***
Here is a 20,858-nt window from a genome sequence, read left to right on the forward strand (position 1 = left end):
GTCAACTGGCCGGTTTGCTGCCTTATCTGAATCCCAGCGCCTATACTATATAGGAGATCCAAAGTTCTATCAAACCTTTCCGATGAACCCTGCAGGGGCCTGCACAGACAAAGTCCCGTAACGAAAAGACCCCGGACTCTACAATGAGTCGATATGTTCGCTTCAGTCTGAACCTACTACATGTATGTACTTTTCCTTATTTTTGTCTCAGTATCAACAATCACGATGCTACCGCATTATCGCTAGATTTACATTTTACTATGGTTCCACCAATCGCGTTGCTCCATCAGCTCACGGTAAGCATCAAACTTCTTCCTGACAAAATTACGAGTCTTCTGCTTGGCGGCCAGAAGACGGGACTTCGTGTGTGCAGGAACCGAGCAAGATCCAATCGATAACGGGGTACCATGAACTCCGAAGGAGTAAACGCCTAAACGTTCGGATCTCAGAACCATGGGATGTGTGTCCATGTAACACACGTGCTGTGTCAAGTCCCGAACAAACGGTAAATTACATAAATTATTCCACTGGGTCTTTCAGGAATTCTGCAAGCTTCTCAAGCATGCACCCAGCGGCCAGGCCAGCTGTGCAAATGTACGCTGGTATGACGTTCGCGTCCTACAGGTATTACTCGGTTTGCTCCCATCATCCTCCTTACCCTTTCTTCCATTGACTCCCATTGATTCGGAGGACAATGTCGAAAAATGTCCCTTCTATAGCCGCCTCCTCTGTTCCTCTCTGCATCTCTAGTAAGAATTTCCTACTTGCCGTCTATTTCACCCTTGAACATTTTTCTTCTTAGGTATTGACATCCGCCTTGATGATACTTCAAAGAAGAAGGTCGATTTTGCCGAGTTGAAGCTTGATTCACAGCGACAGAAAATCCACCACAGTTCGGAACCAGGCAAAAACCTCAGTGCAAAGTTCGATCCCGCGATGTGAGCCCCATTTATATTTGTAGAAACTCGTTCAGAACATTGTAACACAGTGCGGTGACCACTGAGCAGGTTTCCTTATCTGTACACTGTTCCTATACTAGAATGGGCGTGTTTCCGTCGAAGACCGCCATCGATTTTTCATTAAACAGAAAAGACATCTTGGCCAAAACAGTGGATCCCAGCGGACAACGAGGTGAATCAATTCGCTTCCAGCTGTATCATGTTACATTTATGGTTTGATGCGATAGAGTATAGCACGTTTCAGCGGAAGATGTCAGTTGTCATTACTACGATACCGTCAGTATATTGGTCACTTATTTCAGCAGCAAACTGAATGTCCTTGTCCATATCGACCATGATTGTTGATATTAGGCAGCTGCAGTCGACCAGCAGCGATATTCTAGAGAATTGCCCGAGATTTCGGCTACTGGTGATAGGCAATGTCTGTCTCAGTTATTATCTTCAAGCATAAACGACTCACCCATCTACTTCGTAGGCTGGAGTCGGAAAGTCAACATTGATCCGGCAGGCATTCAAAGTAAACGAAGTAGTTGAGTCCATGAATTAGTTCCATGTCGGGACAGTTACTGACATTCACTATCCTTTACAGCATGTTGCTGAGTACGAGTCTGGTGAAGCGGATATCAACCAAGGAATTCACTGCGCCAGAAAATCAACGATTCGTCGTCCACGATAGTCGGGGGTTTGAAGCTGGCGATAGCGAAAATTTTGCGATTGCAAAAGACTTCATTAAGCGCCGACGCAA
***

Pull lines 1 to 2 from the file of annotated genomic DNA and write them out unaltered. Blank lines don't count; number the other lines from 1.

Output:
Here is a 20,858-nt window from a genome sequence, read left to right on the forward strand (position 1 = left end):
GTCAACTGGCCGGTTTGCTGCCTTATCTGAATCCCAGCGCCTATACTATATAGGAGATCCAAAGTTCTATCAAACCTTTCCGATGAACCCTGCAGGGGCCTGCACAGACAAAGTCCCGTAACGAAAAGACCCCGGACTCTACAATGAGTCGATATGTTCGCTTCAGTCTGAACCTACTACATGTATGTACTTTTCCTTATTTTTGTCTCAGTATCAACAATCACGATGCTACCGCATTATCGCTAGATTTACATTTTACTATGGTTCCACCAATCGCGTTGCTCCATCAGCTCACGGTAAGCATCAAACTTCTTCCTGACAAAATTACGAGTCTTCTGCTTGGCGGCCAGAAGACGGGACTTCGTGTGTGCAGGAACCGAGCAAGATCCAATCGATAACGGGGTACCATGAACTCCGAAGGAGTAAACGCCTAAACGTTCGGATCTCAGAACCATGGGATGTGTGTCCATGTAACACACGTGCTGTGTCAAGTCCCGAACAAACGGTAAATTACATAAATTATTCCACTGGGTCTTTCAGGAATTCTGCAAGCTTCTCAAGCATGCACCCAGCGGCCAGGCCAGCTGTGCAAATGTACGCTGGTATGACGTTCGCGTCCTACAGGTATTACTCGGTTTGCTCCCATCATCCTCCTTACCCTTTCTTCCATTGACTCCCATTGATTCGGAGGACAATGTCGAAAAATGTCCCTTCTATAGCCGCCTCCTCTGTTCCTCTCTGCATCTCTAGTAAGAATTTCCTACTTGCCGTCTATTTCACCCTTGAACATTTTTCTTCTTAGGTATTGACATCCGCCTTGATGATACTTCAAAGAAGAAGGTCGATTTTGCCGAGTTGAAGCTTGATTCACAGCGACAGAAAATCCACCACAGTTCGGAACCAGGCAAAAACCTCAGTGCAAAGTTCGATCCCGCGATGTGAGCCCCATTTATATTTGTAGAAACTCGTTCAGAACATTGTAACACAGTGCGGTGACCACTGAGCAGGTTTCCTTATCTGTACACTGTTCCTATACTAGAATGGGCGTGTTTCCGTCGAAGACCGCCATCGATTTTTCATTAAACAGAAAAGACATCTTGGCCAAAACAGTGGATCCCAGCGGACAACGAGGTGAATCAATTCGCTTCCAGCTGTATCATGTTACATTTATGGTTTGATGCGATAGAGTATAGCACGTTTCAGCGGAAGATGTCAGTTGTCATTACTACGATACCGTCAGTATATTGGTCACTTATTTCAGCAGCAAACTGAATGTCCTTGTCCATATCGACCATGATTGTTGATATTAGGCAGCTGCAGTCGACCAGCAGCGATATTCTAGAGAATTGCCCGAGATTTCGGCTACTGGTGATAGGCAATGTCTGTCTCAGTTATTATCTTCAAGCATAAACGACTCACCCATCTACTTCGTAGGCTGGAGTCGGAAAGTCAACATTGATCCGGCAGGCATTCAAAGTAAACGAAGTAGTTGAGTCCATGAATTAGTTCCATGTCGGGACAGTTACTGACATTCACTATCCTTTACAGCATGTTGCTGAGTACGAGTCTGGTGAAGCGGATATCAACCAAGGAATTCACTGCGCCAGAAAATCAACGATTCGTCGTCCACGATAGTCGGGGGTTTGAAGCTGGCGATAGCGAAAATTTTGCGATTGCAAAAGACTTCATTAAGCGCCGACGCAA